Analysis of chlorate and perchlorate in beer
By Gordon Jackson - 12 October 2015
Following our development of a method to simultaneously determine levels of chlorate and perchlorate in food and drink, the British Beer and Pub Association (BBPA) has asked us to survey their levels in beer. A recent European Food Safety Authority Opinion has specifically identified a need for more data on chlorate levels for some foods, and the BBPA will use the survey results to respond to this.
The current default residue limit for chlorate is 10 microgram/kg (under Regulation 396/2005). This was set when chlorate was used as a pesticide, but it does not take account of other legal uses of chlorate, for example, as a disinfectant. The Commission has decided on a provisional solution - based on Article 14 of Regulation (EC) No 178/2002 - which requires that food should not be put on the market unless it is safe. The European Food Safety Authority has concluded that there is a need for more data for some foods, and this includes beer. We have developed a method for the analysis of chlorate in beer with a limit of quantification of 10 microgram/litre.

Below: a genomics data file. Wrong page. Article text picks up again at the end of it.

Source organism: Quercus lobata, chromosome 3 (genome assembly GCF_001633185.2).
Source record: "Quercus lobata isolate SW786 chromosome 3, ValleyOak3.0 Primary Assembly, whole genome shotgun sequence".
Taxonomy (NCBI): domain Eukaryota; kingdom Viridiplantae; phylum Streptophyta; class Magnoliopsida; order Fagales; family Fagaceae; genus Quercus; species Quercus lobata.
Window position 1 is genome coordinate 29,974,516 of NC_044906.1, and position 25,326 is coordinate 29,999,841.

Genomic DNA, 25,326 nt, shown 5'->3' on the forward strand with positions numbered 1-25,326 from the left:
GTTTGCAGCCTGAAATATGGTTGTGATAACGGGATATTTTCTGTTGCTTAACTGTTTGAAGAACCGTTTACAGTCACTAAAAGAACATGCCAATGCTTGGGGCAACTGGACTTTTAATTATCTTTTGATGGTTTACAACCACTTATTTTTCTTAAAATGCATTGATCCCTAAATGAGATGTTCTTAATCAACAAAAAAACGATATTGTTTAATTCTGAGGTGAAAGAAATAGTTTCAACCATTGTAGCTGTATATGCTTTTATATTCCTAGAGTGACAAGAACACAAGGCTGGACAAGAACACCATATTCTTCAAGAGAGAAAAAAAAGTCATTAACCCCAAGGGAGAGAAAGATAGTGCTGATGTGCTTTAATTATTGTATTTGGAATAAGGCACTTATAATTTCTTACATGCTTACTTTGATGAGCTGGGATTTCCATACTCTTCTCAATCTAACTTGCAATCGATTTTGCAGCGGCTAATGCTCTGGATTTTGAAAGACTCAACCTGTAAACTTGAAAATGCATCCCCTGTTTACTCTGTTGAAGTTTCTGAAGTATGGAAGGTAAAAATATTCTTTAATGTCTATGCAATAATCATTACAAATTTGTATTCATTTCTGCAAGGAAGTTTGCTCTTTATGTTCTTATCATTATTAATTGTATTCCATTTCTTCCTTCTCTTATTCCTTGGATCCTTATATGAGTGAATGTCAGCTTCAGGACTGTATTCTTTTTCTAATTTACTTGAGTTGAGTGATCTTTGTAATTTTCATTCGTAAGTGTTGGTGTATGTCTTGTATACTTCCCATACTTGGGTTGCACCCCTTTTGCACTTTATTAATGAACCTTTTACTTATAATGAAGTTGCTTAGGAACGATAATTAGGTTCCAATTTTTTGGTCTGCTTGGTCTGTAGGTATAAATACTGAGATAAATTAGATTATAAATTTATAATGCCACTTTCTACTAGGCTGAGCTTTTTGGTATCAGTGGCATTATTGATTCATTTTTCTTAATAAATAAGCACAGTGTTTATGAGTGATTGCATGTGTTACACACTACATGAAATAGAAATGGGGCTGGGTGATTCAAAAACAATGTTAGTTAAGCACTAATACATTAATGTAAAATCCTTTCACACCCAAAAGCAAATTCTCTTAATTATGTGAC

There is currently no EU limit for perchlorate in food or drinking water. However, it occurs naturally in the environment: it can be formed in the atmosphere and precipitate into soil and groundwater and it can also be formed during the degradation of sodium hypochlorite used to disinfect water. Perchlorate has been detected in water at levels up to 2.98 micrograms per litre. It has also been detected in beer at levels up to 10.6 microgram per litre. The European Commission recommended monitoring the presence of perchlorate in food and beverages and requested that the data should be provided to EFSA by February 2016. To assist member companies, we have developed an analysis for perchlorate with a limit of quantification of 10 microgram/litre.
About Gordon Jackson
Gordon Jackson is currently Head of Beer and Beverage Analysis for Campden BRI, Brewing Division. He manages sections involved in the analysis of beer, wine, cider and spirits. Read more...